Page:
Nanomedicine, Volume I: Basic Capabilities

© 1999 Robert A. Freitas Jr. All Rights Reserved.

Robert A. Freitas Jr., Nanomedicine, Volume I: Basic Capabilities, Landes Bioscience, Georgetown, TX, 1999


3.5.5 Diamondoid Receptor Design

Natural enzymes and antibodies are proteins folded into highly organized, preformed shapes that present a ready-made "keyhole" into which a target ligand will fit. The enzyme is folded in such a way as to create a region that has the correct molecular dimensions, the appropriate topology, and the optimal alignment of counterionic groups and hydrophobic regions to bind a specific target molecule. Tolerances in the active sites can be narrow enough to exclude one isomer of a diastereomeric pair. For example, D-amino acid oxidase will bind only D-amino acids, not L-amino acids.

These "keyholes" are extremely floppy, yet still achieve fair specificity. This is a consequence of "induced fit" in protein binding sites. That is, the interaction of the target molecule with an enzyme induces a conformational change in the enzyme, resulting in the formation of a strongly binding site and the repositioning of the appropriate amino acids to form the active site. The receptor flexes, balloons, hinges, or contracts by 0.05-1.0 nm in just the right places to maximize specificity as the selected ligand enters the site. In some cases such as O2 and CO binding by myoglobin, ligands enter the receptor through a series of temporary voids that appear and disappear in the receptor as ~10 picosec dynamic structural fluctuations.409 Induced fit can reduce receptivity to undesired proteins that exploit relative geometry by bonding enough to bring portions of their surfaces into alignment with the same receptor sites that bind desired proteins. Folding transitions appear to be the most prevalent and to possess the most possibilities for adaptability or induced fit.1068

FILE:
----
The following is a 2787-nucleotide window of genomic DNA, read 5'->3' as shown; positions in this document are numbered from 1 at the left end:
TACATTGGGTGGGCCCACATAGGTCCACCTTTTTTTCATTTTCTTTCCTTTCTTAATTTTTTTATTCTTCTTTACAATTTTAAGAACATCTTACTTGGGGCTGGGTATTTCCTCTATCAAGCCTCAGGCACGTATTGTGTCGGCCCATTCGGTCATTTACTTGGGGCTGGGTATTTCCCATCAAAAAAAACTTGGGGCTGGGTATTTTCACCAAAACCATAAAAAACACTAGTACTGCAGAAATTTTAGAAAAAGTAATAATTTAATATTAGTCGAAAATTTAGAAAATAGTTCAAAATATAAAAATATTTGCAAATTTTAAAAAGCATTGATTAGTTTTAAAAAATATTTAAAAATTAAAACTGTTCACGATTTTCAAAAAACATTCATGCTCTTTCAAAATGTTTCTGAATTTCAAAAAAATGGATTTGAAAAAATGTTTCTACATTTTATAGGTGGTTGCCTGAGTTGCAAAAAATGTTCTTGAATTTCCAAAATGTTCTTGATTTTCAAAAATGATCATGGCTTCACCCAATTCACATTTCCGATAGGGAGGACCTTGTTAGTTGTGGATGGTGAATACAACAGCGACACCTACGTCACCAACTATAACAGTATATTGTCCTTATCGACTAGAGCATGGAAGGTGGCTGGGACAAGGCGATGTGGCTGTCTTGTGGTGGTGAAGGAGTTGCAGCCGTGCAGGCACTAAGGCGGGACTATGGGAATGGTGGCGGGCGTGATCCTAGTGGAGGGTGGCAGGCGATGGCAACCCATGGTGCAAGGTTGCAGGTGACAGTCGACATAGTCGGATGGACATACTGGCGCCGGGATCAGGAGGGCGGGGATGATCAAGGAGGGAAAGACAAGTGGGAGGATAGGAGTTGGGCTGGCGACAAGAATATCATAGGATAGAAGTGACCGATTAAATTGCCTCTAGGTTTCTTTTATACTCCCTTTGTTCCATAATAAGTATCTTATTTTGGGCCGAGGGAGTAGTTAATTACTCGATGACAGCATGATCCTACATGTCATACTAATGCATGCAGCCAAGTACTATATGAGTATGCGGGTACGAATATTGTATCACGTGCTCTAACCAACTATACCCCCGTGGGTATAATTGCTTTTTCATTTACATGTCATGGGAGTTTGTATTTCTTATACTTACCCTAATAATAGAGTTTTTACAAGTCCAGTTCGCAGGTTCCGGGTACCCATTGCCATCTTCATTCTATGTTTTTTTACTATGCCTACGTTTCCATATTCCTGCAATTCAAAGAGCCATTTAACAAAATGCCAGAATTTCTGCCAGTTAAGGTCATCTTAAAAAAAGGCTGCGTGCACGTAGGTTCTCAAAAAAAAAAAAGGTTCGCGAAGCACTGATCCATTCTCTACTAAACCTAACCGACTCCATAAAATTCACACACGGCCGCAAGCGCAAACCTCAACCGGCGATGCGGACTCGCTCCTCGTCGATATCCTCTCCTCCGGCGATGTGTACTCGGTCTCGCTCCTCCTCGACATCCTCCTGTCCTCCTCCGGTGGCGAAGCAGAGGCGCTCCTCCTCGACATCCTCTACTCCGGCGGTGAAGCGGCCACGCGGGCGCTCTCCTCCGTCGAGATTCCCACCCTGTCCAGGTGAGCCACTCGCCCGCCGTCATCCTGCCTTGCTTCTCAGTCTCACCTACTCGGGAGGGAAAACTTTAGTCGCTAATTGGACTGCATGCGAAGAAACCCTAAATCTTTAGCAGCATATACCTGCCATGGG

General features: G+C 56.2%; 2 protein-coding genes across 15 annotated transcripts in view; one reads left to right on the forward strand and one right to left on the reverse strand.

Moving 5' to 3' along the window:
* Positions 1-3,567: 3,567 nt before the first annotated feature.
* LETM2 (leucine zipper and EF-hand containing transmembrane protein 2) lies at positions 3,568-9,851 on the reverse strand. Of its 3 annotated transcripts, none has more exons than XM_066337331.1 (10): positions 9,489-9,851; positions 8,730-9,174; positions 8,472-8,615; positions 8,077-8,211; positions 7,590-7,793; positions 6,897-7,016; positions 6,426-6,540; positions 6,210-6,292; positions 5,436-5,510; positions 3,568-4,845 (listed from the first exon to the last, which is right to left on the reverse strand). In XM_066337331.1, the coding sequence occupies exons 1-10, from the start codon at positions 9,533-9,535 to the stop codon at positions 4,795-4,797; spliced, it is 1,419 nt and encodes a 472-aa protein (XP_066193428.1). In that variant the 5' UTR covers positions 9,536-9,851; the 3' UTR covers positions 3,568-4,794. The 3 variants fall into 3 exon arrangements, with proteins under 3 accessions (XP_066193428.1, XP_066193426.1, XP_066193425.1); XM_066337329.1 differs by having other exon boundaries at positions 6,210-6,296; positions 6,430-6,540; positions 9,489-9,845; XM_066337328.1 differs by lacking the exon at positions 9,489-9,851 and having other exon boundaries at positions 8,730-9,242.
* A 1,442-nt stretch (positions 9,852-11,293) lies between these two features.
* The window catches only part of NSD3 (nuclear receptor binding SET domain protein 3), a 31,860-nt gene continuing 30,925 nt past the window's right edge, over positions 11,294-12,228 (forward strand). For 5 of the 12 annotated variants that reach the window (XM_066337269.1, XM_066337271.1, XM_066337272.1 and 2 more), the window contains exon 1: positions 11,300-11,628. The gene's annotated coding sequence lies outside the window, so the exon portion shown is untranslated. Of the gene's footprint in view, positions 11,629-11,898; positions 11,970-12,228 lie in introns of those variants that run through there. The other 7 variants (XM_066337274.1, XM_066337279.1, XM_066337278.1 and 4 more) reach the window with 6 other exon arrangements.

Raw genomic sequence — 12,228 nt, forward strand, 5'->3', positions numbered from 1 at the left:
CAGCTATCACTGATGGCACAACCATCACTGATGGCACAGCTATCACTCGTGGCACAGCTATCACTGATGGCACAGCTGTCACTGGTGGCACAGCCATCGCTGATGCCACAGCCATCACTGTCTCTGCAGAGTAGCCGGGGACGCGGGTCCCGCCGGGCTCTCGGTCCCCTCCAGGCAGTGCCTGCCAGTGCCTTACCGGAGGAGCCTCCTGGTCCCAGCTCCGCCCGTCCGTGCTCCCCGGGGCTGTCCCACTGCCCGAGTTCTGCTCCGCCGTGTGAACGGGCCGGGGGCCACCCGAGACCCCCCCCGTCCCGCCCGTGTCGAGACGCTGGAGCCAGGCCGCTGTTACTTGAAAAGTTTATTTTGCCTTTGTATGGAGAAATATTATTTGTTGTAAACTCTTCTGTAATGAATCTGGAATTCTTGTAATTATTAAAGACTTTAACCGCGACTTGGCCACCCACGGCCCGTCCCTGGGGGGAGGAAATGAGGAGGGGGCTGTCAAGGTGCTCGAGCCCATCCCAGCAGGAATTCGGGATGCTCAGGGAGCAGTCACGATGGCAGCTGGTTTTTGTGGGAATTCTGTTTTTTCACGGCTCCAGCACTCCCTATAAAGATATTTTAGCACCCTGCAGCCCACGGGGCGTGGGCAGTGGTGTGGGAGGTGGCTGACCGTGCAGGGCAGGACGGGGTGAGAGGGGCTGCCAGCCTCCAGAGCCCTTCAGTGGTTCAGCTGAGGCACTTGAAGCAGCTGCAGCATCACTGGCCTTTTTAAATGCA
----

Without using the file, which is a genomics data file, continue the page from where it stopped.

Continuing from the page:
For smaller molecules, it is likely that recognition processes will be relatively inefficient, time-consuming, and more difficult to engineer if they involve a good deal of rearrangement of the receptor's shape.382 Thus there is considerable interest among chemists in designing artificial receptors that have their cavities already formed into the shape appropriate for the intended substrate.1057 For instance, rigid-cavity "spherand" receptors are exceptionally efficient at binding metal ions.410 Bowl-shaped molecules such as cryptaspherands, calixarenes, and carcerands can be lined with chemical groups along their walls and with charged groups along their rims to achieve high binding specificity.410,411,1262 Self-assembling capsules or "container molecules" made of hydrogen-bonded subunits, capable of limited molecular recognition, have been synthesized.2143,2336 A designed receptor for creatinine was demonstrated in 1995,222 and in 1998, K. Suslick and colleagues2714 designed metalloporphyrin-dendrimeric artificial receptors that can bind straight, skinny molecules but block out bent or fat molecules. Container molecules with 0.2-0.4 nm portals control entry to their interiors using "French door" and "sliding door" gates417 and hinges.2548 Active binding sites for small simple molecules such as NO,2912,2913 CO,3228 and C2H42914 are well-known.